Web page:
News

1 in 25 Sentenced to Death Are Likely Innocent, Study Says

A new study suggests that about one in 25 people who are sentenced to death are likely innocent, the ABA Journal reports. The study, published in the Proceedings of the National Academy of Sciences, says that while only 1.6 percent of those on death-row are exonerated and released, the actual figure is likely a minimum of 4.1 percent when statistical assumptions are applied to the cases of people who are removed from death row and given life sentences.The new study also refutes a statement made by Justice Antonin Scalia in a concurring opinion in 2007 in which he wrote that American criminal convictions have an error rate of 0.027 percent “or, to put it another way, a success rate of 99.973 percent.”

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Sotomayor’s Opinion Her First on Race Issue

In a dissent this week to a U.S. Supreme Court opinion on affirmative action, Justice Sonia Sotomayor -- the first Hispanic justice on the court -- addressed race in American for the first time since going on the bench, Gavel Grab reports. While the six-member majority upheld a voter-approved Michigan ban on affirmative action in university admissions, Justice Sotomayor parted ways, writing: “The Constitution does not protect racial minorities from political defeat.” She added, “But neither does it give the majority free rein to erect selective barriers against racial minorities.” Attorney General Eric Holder today applauded Justice Sotomayor’s dissent and called it “courageous and very personal,” the Wall Street Journal Law Blog reports.

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State Supreme Court Added to Historic Register

Six Tennessee sites, including the state Supreme Court Building in Nashville, have been added to the National Register of Historic Places, a list of cultural resources worthy of preservation. The court was nominated for the recognition in January by the Tennessee Historical Commission. The other sites are the Grand Guitar in Bristol, Mead and Ross Marble Quarries in Knox County, the Martin-Dobyns House in Kingsport and the Blountville Historic District. WDEF News 12 has the news from the Associated Press.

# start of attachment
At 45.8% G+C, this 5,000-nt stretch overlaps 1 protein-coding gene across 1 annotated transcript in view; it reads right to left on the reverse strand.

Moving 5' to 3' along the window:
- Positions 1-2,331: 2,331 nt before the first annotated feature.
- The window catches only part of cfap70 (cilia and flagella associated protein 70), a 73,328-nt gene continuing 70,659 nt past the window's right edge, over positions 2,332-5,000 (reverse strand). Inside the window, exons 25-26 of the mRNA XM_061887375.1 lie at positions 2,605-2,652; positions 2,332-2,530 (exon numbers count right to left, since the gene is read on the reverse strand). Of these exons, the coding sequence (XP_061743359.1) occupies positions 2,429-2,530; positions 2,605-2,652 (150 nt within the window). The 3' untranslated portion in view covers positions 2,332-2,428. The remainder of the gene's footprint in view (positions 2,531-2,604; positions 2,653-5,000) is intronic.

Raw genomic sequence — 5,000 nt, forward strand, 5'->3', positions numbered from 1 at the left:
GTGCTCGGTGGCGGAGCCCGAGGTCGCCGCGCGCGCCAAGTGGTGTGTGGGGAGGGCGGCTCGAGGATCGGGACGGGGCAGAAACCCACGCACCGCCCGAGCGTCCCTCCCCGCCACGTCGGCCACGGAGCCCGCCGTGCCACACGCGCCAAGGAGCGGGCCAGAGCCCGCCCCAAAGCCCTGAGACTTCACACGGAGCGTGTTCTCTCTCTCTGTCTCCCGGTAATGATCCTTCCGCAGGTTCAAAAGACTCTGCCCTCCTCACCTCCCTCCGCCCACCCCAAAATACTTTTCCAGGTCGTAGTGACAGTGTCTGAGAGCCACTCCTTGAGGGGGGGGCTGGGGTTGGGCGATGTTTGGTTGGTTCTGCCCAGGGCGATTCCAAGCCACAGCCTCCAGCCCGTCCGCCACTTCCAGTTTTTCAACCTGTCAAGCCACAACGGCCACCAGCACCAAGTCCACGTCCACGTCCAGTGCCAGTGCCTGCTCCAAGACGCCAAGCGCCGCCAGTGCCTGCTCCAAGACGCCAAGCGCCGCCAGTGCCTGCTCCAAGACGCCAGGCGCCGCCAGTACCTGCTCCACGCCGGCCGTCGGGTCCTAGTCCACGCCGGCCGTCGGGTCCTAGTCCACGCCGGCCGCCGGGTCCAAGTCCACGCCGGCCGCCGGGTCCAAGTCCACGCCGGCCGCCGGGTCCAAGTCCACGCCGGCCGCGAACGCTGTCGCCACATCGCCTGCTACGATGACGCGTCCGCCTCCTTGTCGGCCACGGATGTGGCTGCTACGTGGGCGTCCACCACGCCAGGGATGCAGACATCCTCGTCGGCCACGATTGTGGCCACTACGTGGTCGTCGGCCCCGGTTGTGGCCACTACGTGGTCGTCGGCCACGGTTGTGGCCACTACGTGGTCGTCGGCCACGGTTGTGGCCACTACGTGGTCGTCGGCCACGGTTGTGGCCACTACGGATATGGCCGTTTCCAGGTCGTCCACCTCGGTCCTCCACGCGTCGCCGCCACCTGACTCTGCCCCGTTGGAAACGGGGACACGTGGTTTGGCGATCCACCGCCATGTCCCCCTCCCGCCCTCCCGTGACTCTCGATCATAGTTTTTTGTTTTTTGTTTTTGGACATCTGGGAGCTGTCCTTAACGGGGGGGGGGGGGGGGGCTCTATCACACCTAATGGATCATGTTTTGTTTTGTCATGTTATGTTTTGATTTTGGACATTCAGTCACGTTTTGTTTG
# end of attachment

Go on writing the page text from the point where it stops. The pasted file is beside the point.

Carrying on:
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Memphis Judges Host Supreme Court Reception

The judges of the 30th Judicial District, in cooperation with the University of Memphis Cecil C. Humphreys School of Law, will host a reception for members of the Tennessee Supreme Court on Friday. The event will begin at 7:30 a.m. in the 4th Floor Gordon Ball Reading Room of the law school. RSVP to Judge Robert “Butch” Childers at robert.childers@shelbycountytn.gov.

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State Challenges Ruling on Same-Sex Marriages

Tennessee Attorney General Robert Cooper is asking the Sixth Circuit Court of Appeals to reverse a decision granting recognition to three same-sex married couples, the Tennessean reports. The action follows Friday’s preliminary injunction issued by U.S. District Judge Aleta Trauger allowing the marriage of three same-sex couples -- plaintiffs in a federal lawsuit -- to be recognized as their lawsuit against Gov. Bill Haslam and others progressed. The AG’s argument points to a stay issued in a similar ruling in Utah, and says it won’t irreparably harm the couples not to be recognized.

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Court to Review Whistleblowing and Contiguous State Cases

The Tennessee Supreme Court has agreed to hear two cases regarding a charge of whistleblower retaliation and the contiguous state requirements for a testifying expert witness. The Raybin Perky Hot List has a summary and forecast of each case.

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3 Recommended for Supreme Court Vacancy

The Governor's Commission for Judicial Appointments today recommended Jeffrey S. Bivins, Linda W. Knight and Larry K. Scroggs as candidates to fill the Tennessee Supreme Court position being vacated this summer by Justice William C. Koch Jr. The three now go to Gov. Bill Haslam for consideration. View each candidate’s application at the Administrative Office of the Courts.

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Bivins Gets Highest Marks in NBA Supreme Court Poll